Valley fever cases have skyrocketed in California and other Southwestern states, according to the U.S. Centers for Disease Control and Prevention.
There were more than 22,000 cases in 2011 in California, Arizona, Nevada, New Mexico and Utah, up from 2,265 in 1998, according to a CDC report released Thursday.
Of all the cases reported nationwide between 1998 and 2011, 66% were in Arizona and 31% were in California.
Valley fever is a fungal respiratory infection and can lead to flu-like symptoms that can last weeks. About 40% of those who get sick may require hospitalization, according to the CDC. A lab test is required for diagnosis.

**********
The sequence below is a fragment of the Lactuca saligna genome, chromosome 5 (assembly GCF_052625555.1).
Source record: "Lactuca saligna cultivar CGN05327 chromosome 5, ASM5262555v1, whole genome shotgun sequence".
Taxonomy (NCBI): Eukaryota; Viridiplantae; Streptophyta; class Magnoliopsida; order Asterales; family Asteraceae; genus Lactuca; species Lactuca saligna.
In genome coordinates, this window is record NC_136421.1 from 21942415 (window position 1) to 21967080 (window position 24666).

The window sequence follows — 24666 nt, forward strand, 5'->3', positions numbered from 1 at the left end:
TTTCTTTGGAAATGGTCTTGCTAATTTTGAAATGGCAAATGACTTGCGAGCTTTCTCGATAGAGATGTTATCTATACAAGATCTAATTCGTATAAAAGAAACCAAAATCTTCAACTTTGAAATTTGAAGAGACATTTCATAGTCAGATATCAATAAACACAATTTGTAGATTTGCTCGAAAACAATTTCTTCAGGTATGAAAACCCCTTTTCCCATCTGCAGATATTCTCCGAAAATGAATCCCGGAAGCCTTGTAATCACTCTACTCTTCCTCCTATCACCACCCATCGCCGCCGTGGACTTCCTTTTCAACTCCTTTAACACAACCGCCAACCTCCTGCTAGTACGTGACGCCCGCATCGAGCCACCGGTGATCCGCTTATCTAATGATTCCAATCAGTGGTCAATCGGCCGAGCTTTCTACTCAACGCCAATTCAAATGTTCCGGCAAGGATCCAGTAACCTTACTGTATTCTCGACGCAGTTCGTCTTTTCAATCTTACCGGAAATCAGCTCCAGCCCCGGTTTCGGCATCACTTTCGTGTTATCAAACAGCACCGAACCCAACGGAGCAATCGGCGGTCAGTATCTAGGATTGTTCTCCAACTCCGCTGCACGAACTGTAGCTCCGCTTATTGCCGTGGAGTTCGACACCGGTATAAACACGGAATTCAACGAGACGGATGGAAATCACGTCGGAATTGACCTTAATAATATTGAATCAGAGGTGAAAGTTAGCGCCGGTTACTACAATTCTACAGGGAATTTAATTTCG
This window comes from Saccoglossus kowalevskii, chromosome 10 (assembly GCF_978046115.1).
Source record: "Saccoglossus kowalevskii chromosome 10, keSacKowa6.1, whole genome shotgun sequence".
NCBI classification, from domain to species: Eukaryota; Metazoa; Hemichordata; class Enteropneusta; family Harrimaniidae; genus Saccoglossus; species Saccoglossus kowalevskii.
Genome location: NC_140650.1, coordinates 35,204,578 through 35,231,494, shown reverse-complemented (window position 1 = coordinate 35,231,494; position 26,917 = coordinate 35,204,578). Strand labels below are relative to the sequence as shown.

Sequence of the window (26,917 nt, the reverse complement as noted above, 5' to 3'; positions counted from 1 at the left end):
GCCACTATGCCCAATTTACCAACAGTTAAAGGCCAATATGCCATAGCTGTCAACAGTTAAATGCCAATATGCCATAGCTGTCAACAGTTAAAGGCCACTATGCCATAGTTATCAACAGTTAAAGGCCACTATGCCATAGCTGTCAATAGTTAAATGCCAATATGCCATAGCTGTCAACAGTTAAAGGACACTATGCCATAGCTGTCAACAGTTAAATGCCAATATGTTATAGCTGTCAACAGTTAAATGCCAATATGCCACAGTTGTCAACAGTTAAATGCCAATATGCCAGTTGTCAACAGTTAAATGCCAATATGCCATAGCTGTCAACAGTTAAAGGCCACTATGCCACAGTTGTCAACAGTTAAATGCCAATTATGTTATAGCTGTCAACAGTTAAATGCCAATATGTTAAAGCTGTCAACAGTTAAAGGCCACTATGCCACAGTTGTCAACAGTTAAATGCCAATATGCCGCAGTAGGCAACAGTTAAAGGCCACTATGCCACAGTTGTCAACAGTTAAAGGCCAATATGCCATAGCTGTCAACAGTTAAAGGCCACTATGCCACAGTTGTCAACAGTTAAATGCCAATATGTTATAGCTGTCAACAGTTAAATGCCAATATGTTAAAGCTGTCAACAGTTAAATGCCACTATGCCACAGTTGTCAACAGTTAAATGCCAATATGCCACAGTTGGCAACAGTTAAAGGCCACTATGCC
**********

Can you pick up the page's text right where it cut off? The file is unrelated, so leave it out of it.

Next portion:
CDC Director Tom Frieden said in a statement that the fungus "is causing real health problems for many people living in the southwestern United States."
California and Arizona have received grants to study reasons for the increase.